As I like to mention, if your plant is in a clay pot such as a terracotta pot, the soil will dry out much quicker than a plant in a glazed or plastic pot.
Fertilizing your philodendron is an excellent way to assist with growing a large, healthy plant. You can select a fertilizer that is specially tailored for houseplants. Since the philodendron birkin is not a vigorous grower, you’ll only need to use the fertilizer sparingly. Only fertilize your plant once a month during the spring & summer. Completely stop fertilizing your plant during fall and winter when it is in dormancy.
Birkin Temperature & Humidity
Just like many other philodendron plants, the birkin enjoys a warm climate with high humidity. These plants are tropical plants from the rain forest where the humidity levels are incredibly high! It’s best to try to mimic that level of humidity in your home if possible.
Ideally, you should place your philodendron in an area of the home that is between 75° to 85° F, though a minimum of 60° F is suitable as well.
Your philodendron will be tolerable of normal household humidity levels, but keep in mind part of their growth is dependent on a environment with high humidity. If you would like to increase the humidity level of your home for your plant, including an electric humidifier is always a great option. You can also try misting them to mimic humidity during the spring and summer months.
Some people also like to use pebble trays to add humidity for their plants. Fill a tray or plate with pebbles and add water to it. As the water evaporates it will increase the humidity for the plants near it!
Birkin Pruning & Maintenance
The philodendron birkin is a very slow-growing species of philodendron, and therefore will not require frequent pruning. The only maintenance I would really recommend is to prune any dead or damaged foliage as you see it.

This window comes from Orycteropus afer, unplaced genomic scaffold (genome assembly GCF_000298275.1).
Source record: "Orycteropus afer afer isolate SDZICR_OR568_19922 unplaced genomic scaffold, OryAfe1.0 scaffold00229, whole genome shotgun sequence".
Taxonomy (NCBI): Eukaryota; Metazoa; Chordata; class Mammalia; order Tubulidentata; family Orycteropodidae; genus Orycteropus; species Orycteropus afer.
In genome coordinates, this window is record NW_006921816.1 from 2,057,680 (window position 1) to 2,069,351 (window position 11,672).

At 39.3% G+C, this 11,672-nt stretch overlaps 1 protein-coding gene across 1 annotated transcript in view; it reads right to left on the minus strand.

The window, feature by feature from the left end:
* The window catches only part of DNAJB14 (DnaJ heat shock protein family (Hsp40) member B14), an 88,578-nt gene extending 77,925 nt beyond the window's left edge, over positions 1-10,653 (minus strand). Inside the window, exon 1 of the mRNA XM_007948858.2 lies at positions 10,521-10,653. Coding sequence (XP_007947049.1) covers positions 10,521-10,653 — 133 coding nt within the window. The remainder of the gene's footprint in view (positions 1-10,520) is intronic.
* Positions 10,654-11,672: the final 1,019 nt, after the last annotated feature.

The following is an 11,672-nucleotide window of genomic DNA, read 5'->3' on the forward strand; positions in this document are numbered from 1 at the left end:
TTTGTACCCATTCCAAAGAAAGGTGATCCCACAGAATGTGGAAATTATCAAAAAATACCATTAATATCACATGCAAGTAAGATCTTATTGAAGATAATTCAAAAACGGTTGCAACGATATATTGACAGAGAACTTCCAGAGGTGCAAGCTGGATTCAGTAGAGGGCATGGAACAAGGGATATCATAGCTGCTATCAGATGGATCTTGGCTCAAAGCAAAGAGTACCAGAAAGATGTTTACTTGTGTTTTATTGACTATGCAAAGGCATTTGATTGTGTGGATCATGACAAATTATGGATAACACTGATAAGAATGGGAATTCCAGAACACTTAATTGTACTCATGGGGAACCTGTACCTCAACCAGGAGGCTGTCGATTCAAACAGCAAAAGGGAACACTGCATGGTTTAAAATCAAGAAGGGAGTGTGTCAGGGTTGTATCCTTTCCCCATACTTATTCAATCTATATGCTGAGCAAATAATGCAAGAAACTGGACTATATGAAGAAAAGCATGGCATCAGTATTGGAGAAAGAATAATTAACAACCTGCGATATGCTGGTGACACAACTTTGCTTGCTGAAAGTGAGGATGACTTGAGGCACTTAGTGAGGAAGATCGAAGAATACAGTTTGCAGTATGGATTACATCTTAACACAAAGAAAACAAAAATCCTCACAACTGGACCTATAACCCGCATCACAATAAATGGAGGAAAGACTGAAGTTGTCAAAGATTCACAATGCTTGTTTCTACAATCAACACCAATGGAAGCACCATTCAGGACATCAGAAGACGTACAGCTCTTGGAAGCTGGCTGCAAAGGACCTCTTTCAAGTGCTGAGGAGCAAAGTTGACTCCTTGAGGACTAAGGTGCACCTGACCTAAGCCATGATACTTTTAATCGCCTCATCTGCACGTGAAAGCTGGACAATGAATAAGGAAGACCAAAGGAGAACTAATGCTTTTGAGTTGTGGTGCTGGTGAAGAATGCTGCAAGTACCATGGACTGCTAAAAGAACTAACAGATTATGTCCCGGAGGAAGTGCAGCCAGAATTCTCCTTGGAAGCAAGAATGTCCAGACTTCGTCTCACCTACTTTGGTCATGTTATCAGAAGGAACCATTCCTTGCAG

One thing you should do is to wipe down the leaves of your plant from time to time to keep them clean of dust and clear of any bugs. I simply put some water on a cloth or paper towel and wipe the top and bottom of each leaf and let them air dry.
Choosing a Container & Repotting your Birkin
The most important aspect of choosing a container for your philodendron birkin is drainage. Plants such as the philodendron enjoy a consistently moist soil, which can open your plant to the possibility of being over-watered. Having a plant pot with ample drainage holes reduces the risk of waterlogged soil by allowing excess moisture to freely pass through.
Also, since the birkin is a slow-growing species of philodendron, you will not have to size your pot up very often; most likely you will only need to repot to a larger planter every 3 to 5 years, depending on the plant’s growth. Be sure to get a pot you like since it will be in there for quite some time! However, I advise you to switch out the potting mix every year just to keep your plant in a fresh environment.
Philodendron Birkin Propagation
Let’s talk philodendron birkin propagation! Like with many philodendron plants, you can propagate this plant using stem cuttings. Follow these easy tips to multiply your philodendron plant.
- Take a healthy stem cutting from your plant. This cutting must have at least one leaf node; cut under the node. Remove the bottom leaves from the stem, only leaving about 2 to 4 leaves at the top of the plant.
- (Optional) Dip the cut-end of the plant into hormone rooting powder. Hormone rooting powder significantly raises the odds of a successful propagation, though this is entirely unnecessary and is just an extra step if you choose to do so.
- Prepare a small plant pot with airy, well-draining soil (or simply a pot filled with peat moss). Moisten the potting mix with water ahead of time.